Originally Published on OpEdNewsWho is my book for?
Who is your reader?
If you answered "everyone," think again. Everyone will not buy your books and more importunately, it is impossible to market to "everyone."
Every book has one or more perfect or ideal customers. For example, my first book, Handbook to a Happier Life, although a good, general interest subject, has done extremely well in direct sales companies and among independent business owner's who need to maintain a positive attitude and learn to motivate themselves.
Who is your ideal reader?
Think about who will be most likely to want to read your book. For example, if you're marketing a business, pitching it towards women in business will result in more sales than a general audience. If it's targeted towards single women business owners, you'd sell even more.
While this may sound strange at first, it makes sense because it is always easier and less costly to market to a highly targeted demographic.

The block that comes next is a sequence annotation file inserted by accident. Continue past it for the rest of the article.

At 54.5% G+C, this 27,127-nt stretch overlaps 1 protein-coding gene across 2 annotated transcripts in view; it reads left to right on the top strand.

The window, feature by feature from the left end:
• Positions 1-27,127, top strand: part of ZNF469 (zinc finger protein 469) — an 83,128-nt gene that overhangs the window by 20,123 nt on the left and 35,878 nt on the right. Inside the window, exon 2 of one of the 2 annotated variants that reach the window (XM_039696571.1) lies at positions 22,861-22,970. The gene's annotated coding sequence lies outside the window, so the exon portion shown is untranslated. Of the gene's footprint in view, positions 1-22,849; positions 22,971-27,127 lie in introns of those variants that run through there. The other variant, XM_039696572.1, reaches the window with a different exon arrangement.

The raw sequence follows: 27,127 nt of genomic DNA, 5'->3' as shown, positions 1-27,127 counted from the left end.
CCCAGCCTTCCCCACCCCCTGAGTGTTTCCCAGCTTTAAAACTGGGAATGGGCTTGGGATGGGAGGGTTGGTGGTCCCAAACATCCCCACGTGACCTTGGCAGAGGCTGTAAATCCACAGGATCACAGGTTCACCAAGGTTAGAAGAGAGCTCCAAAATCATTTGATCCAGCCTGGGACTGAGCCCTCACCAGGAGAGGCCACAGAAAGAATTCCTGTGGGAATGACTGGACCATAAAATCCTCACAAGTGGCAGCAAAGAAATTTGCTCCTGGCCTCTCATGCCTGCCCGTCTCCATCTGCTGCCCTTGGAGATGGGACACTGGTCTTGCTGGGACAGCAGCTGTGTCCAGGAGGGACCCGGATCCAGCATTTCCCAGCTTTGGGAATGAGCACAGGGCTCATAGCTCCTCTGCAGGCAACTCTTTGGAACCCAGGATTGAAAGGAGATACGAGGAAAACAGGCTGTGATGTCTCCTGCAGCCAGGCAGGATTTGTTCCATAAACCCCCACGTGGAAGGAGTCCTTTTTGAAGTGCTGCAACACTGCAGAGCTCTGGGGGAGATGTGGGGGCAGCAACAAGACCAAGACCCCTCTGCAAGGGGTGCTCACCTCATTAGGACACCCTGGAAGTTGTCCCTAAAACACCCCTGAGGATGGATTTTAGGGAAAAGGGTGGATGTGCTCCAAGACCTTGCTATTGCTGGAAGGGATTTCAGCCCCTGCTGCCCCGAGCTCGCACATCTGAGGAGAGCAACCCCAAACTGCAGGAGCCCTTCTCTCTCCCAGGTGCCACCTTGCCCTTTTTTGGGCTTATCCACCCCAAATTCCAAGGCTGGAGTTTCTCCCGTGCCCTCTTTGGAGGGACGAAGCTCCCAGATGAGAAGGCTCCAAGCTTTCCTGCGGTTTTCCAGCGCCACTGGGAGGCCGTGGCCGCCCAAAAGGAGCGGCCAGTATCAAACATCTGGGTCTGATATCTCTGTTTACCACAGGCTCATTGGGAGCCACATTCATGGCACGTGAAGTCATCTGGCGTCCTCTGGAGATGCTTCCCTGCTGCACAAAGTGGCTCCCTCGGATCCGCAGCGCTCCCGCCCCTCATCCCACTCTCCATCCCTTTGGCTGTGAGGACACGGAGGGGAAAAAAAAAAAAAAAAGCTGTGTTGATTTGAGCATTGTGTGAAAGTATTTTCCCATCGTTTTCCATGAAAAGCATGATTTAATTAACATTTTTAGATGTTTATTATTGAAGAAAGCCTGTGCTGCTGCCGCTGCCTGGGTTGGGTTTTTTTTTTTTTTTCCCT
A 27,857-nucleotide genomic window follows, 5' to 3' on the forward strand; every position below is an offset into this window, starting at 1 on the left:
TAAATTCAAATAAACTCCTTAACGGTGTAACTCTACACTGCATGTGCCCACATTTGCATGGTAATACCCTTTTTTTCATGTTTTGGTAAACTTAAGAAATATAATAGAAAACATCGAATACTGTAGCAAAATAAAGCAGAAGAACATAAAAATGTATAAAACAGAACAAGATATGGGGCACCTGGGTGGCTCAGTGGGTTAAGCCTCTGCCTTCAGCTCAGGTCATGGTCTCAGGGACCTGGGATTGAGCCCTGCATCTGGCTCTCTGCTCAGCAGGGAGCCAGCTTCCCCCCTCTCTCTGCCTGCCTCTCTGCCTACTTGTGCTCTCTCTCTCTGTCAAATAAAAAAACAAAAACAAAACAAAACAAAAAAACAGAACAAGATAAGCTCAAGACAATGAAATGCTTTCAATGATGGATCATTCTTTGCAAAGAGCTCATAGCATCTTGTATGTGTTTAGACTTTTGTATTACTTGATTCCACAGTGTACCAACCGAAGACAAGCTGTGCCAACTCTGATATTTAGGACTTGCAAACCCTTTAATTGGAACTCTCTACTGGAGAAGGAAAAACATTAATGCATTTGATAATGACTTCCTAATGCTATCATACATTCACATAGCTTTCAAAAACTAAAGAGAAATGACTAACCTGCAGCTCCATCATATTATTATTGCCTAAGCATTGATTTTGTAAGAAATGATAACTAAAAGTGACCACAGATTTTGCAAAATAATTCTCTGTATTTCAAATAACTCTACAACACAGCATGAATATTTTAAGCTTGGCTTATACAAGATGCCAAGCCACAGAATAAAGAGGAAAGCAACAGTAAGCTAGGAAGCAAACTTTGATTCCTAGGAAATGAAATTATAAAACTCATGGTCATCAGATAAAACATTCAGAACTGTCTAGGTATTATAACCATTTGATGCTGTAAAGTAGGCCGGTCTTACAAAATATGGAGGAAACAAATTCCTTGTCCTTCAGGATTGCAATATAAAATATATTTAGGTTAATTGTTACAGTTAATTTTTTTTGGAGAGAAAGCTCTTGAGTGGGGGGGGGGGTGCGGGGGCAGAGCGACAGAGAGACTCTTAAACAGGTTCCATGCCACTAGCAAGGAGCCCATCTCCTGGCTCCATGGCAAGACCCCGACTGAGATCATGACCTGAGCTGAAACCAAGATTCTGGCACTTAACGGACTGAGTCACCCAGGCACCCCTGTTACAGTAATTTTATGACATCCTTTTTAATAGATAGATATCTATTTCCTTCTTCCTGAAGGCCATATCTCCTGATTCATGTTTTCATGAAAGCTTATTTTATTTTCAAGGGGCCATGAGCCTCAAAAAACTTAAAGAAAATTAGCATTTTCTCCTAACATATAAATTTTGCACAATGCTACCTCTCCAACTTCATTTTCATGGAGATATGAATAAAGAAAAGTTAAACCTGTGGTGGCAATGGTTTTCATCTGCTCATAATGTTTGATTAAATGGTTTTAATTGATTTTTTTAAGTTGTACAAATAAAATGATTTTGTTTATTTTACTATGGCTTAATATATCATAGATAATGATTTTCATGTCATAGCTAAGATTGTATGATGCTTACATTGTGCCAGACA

The man who wrote a book for "Waiters" sold over 400,000 copies, largely because he was able to clearly identify his reader Â- wait staff and restaurant owners Â- and find ways to reach them.
To help you get started, please complete the following exercise:
Â" Who is your ideal customer?
Â" Where are they?
Â" What else do they buy?
Â" What do you know about them? Age, income, hobbies, etc.
Â" How might you reach them?
Â" What do they read?
Using our single woman business owner as an example you might schedule talks to singles groups and/or business groups. You can find singles publications and Web sites where you can submit articles. There are several good magazines that target women business owners and may be a good outlet for an excerpt or article from you.
As you progress through the process of writing and publishing, your book, keeping these questions in mind will help you remain focused on your ideal reader.